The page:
February 15, 2009

International outrage: Czechs versus Saudis

In a good example of cross-cultural variations related to sexual behavior, international human rights groups are going after two countries for officially sanctioned policies that could not be more different:

Castrating prisoners . . .

In the Czech Republic, first-time, non-violent sex offenders such an exhibitionists can be imprisoned for life. Unless, that is, they agree to be castrated. In the past decade, at least 94 sex offenders have gone under the blade.

In a cleverly entitled article, "The unkindest cut," Time Magazine tackles the controversial issue of castration in that nation.

The Council of Europe, a human rights body, is demanding that the Czechs immediately stop the "degrading" punishment. But as the Dallas Morning News points out, although the Czech Republic may be the only country in Europe that allows the practice, it is certainly not unheard of in the United States. In Texas, for example, three prisoners have undergone voluntary surgical castration in recent years. Many more sex offenders around the country undergo "chemical castrations" that reduce their sex drive -- and potentially their legal sanctions.

Study findings are mixed as to whether castration, either surgical or chemical, is effective at curbing sex offender recidivism.

. . . vs. allowing child marriages

Meanwhile, a little bit to the southeast, Human Rights Watch is up in arms in the wake of a judge's refusal to annul the marriage of an 8-year-old girl to a 47-year-old man. The girl's father reportedly arranged the marriage to his friend in order to settle a debt; when the mother protested, the judge made the girl's husband sign a pledge that he would not have sex with the girl until she reaches puberty.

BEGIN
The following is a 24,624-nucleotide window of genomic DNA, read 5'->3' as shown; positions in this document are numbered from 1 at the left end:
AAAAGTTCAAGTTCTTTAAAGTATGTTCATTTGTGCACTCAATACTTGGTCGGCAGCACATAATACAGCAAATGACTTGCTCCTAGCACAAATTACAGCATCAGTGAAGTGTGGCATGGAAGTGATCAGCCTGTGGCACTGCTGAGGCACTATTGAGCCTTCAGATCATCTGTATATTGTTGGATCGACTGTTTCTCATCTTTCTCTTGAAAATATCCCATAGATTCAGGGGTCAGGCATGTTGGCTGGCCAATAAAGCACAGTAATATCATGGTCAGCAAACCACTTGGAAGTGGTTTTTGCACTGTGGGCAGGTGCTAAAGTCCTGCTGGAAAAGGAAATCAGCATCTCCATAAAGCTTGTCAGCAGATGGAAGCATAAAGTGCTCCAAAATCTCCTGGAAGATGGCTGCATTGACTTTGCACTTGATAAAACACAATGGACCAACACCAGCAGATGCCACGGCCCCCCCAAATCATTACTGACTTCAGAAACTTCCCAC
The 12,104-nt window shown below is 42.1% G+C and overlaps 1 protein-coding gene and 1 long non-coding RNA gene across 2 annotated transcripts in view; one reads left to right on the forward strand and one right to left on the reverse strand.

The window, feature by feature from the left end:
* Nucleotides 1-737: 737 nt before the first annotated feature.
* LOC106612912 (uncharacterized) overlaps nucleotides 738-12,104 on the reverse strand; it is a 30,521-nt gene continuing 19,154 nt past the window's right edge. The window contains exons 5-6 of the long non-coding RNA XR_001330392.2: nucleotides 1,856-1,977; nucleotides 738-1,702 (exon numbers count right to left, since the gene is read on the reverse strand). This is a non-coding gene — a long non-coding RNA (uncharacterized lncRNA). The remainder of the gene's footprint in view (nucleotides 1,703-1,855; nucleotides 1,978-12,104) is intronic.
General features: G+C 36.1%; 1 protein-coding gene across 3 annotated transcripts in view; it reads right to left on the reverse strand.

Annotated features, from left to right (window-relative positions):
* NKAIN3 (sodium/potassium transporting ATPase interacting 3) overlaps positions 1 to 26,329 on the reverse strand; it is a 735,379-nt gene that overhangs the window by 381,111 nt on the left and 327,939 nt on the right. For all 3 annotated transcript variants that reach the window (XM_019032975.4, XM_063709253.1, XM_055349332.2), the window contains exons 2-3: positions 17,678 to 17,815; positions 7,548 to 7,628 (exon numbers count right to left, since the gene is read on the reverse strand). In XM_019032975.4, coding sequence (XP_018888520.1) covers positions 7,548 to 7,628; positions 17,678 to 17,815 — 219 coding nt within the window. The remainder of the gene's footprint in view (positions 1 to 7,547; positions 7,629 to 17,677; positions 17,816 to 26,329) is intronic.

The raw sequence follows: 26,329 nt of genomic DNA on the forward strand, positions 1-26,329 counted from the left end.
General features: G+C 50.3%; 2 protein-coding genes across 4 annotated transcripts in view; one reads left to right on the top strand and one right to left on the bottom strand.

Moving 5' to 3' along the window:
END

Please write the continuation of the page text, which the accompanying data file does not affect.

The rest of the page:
The nation's top cleric defended the practice, saying girls as young as 10 should be allowed to wed. "Those who think she's too young are wrong and they are being unfair to her," CNN News quoted Sheikh Abdul Aziz Al-Sheikh as saying.

Laws about what age children may marry, or have sexual relations, are complex and vary tremendously from nation to nation, and even within some nations (such as the United States). The median age at which a child can consent to sexual activity is somewhere around age 14-16, but varies from a low of about 9 to a high of 21.

At least the Saudi newlywed should be happy he does not live in the Czech Republic.

Postscript: In an out-of-court settlement, the 8-year-old has been allowed to divorce her husband.

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